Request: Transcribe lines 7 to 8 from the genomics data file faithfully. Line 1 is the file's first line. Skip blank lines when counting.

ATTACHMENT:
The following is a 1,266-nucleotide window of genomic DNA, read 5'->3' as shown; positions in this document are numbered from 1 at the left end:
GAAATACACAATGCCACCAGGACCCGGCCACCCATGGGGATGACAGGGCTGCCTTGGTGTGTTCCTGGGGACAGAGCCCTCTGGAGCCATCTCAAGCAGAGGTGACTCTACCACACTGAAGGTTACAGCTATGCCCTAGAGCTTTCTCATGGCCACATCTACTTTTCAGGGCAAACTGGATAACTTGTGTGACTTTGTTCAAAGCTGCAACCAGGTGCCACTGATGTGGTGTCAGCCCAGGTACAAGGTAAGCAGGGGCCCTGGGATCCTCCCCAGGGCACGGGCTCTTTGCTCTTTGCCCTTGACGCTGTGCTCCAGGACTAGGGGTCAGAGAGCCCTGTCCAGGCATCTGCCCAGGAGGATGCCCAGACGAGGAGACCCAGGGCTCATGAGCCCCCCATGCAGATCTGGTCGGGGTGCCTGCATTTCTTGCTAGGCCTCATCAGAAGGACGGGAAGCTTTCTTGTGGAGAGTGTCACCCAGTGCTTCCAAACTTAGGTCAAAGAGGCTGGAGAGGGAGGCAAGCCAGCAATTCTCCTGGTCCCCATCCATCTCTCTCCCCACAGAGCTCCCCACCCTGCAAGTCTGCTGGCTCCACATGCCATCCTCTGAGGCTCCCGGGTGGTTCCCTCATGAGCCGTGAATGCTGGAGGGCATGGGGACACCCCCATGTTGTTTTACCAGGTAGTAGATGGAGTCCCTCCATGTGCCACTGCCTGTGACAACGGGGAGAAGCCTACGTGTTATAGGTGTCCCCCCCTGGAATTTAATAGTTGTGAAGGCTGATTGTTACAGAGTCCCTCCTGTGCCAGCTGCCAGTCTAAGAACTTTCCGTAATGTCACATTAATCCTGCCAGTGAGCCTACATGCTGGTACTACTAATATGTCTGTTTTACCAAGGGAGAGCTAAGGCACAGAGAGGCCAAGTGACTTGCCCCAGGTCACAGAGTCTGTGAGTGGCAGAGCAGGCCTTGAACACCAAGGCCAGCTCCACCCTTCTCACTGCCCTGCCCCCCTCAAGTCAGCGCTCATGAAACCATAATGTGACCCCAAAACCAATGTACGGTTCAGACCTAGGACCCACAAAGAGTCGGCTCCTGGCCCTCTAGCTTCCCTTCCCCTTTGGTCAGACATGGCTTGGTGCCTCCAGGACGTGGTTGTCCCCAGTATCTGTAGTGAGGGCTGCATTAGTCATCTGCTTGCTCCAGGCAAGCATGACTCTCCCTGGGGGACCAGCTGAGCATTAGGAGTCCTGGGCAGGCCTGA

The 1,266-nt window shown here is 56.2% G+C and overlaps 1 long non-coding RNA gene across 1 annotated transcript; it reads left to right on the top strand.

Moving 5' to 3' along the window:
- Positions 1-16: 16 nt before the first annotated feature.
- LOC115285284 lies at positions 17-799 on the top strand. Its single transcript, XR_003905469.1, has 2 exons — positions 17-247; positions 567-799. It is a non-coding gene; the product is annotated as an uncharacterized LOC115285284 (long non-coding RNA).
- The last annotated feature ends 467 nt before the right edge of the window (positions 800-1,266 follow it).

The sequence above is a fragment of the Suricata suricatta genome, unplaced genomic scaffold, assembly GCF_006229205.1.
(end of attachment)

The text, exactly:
- The last annotated feature ends 467 nt before the right edge of the window (positions 800-1,266 follow it).

The sequence above is a fragment of the Suricata suricatta genome, unplaced genomic scaffold, assembly GCF_006229205.1.